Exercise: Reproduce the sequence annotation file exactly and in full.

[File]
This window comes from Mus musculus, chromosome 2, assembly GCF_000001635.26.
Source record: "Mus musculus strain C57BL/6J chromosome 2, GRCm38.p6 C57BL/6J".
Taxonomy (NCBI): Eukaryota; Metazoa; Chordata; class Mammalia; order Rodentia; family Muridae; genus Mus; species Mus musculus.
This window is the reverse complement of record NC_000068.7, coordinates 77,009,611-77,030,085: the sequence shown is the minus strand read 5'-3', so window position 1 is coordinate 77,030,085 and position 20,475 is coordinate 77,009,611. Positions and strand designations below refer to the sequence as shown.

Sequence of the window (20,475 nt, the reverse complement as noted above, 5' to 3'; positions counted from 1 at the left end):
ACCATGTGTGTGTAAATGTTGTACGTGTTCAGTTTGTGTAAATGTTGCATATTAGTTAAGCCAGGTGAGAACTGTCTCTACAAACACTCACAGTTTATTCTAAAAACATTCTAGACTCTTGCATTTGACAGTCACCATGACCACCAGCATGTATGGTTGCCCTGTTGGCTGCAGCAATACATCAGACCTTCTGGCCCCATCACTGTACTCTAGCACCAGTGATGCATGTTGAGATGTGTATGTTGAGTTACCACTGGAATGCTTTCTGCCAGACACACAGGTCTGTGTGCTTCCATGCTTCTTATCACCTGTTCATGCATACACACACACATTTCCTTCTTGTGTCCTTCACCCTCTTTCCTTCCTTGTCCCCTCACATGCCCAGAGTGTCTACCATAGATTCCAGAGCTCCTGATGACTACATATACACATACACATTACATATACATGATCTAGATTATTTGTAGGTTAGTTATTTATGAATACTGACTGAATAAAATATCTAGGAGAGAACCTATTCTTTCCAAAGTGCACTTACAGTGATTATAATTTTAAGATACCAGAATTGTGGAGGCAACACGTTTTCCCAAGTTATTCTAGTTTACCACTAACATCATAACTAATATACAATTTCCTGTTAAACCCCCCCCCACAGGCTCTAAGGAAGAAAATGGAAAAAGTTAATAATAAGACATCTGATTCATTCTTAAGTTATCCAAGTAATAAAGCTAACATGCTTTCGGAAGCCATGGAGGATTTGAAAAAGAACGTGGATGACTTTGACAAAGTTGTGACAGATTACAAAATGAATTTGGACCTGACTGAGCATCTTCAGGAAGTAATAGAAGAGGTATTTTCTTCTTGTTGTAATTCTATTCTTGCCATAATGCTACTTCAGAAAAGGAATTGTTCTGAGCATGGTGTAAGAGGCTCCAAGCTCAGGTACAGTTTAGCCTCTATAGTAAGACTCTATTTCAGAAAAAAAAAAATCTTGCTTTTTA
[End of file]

This window comes from Mus musculus, chromosome 2, assembly GCF_000001635.26.
Source record: "Mus musculus strain C57BL/6J chromosome 2, GRCm38.p6 C57BL/6J".
Taxonomy (NCBI): Eukaryota; Metazoa; Chordata; class Mammalia; order Rodentia; family Muridae; genus Mus; species Mus musculus.
This window is the reverse complement of record NC_000068.7, coordinates 77,009,611-77,030,085: the sequence shown is the minus strand read 5'-3', so window position 1 is coordinate 77,030,085 and position 20,475 is coordinate 77,009,611. Positions and strand designations below refer to the sequence as shown.

Sequence of the window (20,475 nt, the reverse complement as noted above, 5' to 3'; positions counted from 1 at the left end):
ACCATGTGTGTGTAAATGTTGTACGTGTTCAGTTTGTGTAAATGTTGCATATTAGTTAAGCCAGGTGAGAACTGTCTCTACAAACACTCACAGTTTATTCTAAAAACATTCTAGACTCTTGCATTTGACAGTCACCATGACCACCAGCATGTATGGTTGCCCTGTTGGCTGCAGCAATACATCAGACCTTCTGGCCCCATCACTGTACTCTAGCACCAGTGATGCATGTTGAGATGTGTATGTTGAGTTACCACTGGAATGCTTTCTGCCAGACACACAGGTCTGTGTGCTTCCATGCTTCTTATCACCTGTTCATGCATACACACACACATTTCCTTCTTGTGTCCTTCACCCTCTTTCCTTCCTTGTCCCCTCACATGCCCAGAGTGTCTACCATAGATTCCAGAGCTCCTGATGACTACATATACACATACACATTACATATACATGATCTAGATTATTTGTAGGTTAGTTATTTATGAATACTGACTGAATAAAATATCTAGGAGAGAACCTATTCTTTCCAAAGTGCACTTACAGTGATTATAATTTTAAGATACCAGAATTGTGGAGGCAACACGTTTTCCCAAGTTATTCTAGTTTACCACTAACATCATAACTAATATACAATTTCCTGTTAAACCCCCCCCCACAGGCTCTAAGGAAGAAAATGGAAAAAGTTAATAATAAGACATCTGATTCATTCTTAAGTTATCCAAGTAATAAAGCTAACATGCTTTCGGAAGCCATGGAGGATTTGAAAAAGAACGTGGATGACTTTGACAAAGTTGTGACAGATTACAAAATGAATTTGGACCTGACTGAGCATCTTCAGGAAGTAATAGAAGAGGTATTTTCTTCTTGTTGTAATTCTATTCTTGCCATAATGCTACTTCAGAAAAGGAATTGTTCTGAGCATGGTGTAAGAGGCTCCAAGCTCAGGTACAGTTTAGCCTCTATAGTAAGACTCTATTTCAGAAAAAAAAAAATCTTGCTTTTTA